A Republican candidate for Jacksonville Mayor is explaining her past history as a Democrat and her donations made to left-of-center politicians.
Interviewer Melissa Ross noted that Cumber had donated money to Democrats last decade, including U.S.Sen. Bill Nelson, former CFO Alex Sink, and Reps. Joe Kennedy and Debbie Wasserman Schultz, before switching in 2015 to donate to Republicans, such as former Gov. Jeb Bush and Reps. John Rutherford and Mike Waltz.
Cumber urged that the donations be put in relevant context.
“Well, a lot of our donations, it depends on which donations you look at,” Cumber contended, noting that she’d worked at a consultant firm.
“I’ve been involved in, you know, I work all around the country. … And then we have personal friendships, and long-standing friendships.”
Cumber also addressed switching from the Democratic Party years before she ran for City Council unopposed in 2019 from a Southside district that historically elects Republicans.
“I’ve always been fiscally conservative and, frankly, the Democratic Party was not a place I was ever really comfortable in, and then it got less and less fiscally conservative, and so it just was a natural kind of fit,” Cumber said, urging a nonpartisan focus on issues that “cut across party lines.”
Cumber is one of two Republicans in the mayoral race, having launched her campaign last month to much fanfare. Through February, she had already raised more than $2 million to her political committee, JAX First. March filings are due by Monday at midnight for both her political committee and the debut month of her campaign account.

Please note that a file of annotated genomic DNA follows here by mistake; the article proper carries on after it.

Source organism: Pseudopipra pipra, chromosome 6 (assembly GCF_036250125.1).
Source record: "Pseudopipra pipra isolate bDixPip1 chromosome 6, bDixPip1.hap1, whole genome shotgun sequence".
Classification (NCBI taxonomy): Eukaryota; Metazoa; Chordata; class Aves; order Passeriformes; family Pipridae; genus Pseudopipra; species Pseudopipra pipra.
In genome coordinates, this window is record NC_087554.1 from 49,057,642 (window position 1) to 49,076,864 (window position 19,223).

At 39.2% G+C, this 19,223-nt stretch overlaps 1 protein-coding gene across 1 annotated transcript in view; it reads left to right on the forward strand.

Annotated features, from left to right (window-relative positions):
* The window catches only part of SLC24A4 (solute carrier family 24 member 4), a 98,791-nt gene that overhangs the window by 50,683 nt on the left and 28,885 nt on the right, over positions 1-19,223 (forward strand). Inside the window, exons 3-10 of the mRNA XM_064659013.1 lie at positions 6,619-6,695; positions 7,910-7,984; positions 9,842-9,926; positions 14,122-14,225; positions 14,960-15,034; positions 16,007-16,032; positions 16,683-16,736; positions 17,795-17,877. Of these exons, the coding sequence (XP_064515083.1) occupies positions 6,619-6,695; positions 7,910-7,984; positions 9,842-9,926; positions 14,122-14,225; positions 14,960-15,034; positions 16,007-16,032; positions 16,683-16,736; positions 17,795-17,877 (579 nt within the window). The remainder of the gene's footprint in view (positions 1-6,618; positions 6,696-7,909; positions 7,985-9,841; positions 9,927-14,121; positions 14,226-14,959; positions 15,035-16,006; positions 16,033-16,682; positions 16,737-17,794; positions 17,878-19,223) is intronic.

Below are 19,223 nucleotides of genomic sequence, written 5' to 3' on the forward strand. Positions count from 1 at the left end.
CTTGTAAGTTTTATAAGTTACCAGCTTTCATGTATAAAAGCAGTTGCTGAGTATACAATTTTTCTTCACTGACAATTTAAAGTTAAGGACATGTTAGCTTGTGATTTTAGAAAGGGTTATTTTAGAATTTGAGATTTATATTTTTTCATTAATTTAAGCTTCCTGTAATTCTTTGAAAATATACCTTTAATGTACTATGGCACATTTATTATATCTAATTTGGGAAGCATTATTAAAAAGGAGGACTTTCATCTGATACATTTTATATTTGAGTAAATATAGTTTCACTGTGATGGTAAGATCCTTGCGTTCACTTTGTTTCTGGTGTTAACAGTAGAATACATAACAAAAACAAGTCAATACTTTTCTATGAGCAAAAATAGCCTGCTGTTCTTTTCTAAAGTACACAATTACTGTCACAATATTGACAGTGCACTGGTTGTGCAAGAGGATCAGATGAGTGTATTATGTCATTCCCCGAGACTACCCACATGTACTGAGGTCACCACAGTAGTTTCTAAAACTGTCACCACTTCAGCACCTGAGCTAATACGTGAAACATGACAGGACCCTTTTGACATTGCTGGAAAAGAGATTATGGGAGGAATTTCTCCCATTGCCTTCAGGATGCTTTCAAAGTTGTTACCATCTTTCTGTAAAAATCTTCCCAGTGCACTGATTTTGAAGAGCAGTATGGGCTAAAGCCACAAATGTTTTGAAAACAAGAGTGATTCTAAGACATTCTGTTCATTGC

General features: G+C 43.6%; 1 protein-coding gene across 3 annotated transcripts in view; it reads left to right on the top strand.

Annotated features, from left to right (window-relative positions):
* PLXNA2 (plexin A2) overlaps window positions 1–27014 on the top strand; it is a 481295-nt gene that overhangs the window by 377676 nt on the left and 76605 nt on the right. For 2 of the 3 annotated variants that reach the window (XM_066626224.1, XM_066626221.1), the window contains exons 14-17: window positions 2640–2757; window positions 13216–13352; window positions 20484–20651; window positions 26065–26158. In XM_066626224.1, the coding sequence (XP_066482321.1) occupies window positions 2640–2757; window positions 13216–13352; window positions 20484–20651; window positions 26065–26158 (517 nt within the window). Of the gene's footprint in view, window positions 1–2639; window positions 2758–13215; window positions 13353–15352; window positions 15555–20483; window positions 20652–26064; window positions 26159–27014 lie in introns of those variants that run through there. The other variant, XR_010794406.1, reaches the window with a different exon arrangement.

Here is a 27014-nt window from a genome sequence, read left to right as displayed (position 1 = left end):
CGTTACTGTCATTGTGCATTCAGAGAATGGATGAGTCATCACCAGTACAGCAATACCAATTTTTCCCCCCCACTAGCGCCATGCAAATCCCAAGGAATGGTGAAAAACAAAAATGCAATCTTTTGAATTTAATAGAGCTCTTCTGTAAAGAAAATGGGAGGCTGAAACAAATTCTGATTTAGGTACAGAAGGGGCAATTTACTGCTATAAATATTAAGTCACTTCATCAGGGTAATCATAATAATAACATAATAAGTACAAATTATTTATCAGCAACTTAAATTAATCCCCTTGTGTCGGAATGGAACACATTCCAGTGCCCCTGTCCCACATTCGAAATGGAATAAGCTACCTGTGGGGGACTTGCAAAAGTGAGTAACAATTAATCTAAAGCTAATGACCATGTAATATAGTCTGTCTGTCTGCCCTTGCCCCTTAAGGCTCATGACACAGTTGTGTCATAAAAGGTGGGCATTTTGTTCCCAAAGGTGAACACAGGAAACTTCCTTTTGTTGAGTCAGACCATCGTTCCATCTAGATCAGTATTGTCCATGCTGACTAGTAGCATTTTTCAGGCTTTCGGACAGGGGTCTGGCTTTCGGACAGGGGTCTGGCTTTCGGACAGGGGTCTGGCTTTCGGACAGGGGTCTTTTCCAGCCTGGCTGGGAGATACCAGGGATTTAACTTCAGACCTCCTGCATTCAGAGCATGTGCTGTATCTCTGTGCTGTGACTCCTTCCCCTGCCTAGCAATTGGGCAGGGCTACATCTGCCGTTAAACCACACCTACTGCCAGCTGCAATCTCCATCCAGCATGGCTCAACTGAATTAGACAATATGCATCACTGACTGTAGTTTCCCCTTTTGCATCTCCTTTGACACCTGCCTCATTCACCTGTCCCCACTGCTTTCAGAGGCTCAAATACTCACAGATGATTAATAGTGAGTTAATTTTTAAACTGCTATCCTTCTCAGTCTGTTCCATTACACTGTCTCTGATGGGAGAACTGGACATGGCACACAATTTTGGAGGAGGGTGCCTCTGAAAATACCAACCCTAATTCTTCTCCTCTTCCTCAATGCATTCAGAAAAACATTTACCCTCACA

Even without March money, she leads all official candidates in terms of fundraising.
Officially, the leading fundraiser through the end of February was still Democrat Donna Deegan, who has raised more than $136,000 in hard money, and holds roughly $265,000 on hand in her Donna for Duval political committee.
Other official candidates are far behind. Republican Al Ferraro, a current City Council member, has a little more than $122,000 between his political committee and his campaign account.
NPA candidates aren’t doing any better. Perennial candidate Omega Allen has raised a little more than $6,000. And perpetual candidate Darcy Richardson has raised $17.76.
The leading fundraiser is not an official candidate yet, but is instead a political committee associated with Jacksonville Chamber of Commerce CEO Daniel Davis. His Building a Better Economy PC had over $3.6 million in cash on hand as of the end of February.
Qualifying for the 2023 Jacksonville mayoral race isn’t until January. The First Election on March 21 pits all candidates against each other. If no one gets a majority, the top two candidates advance to the May 16 General Election.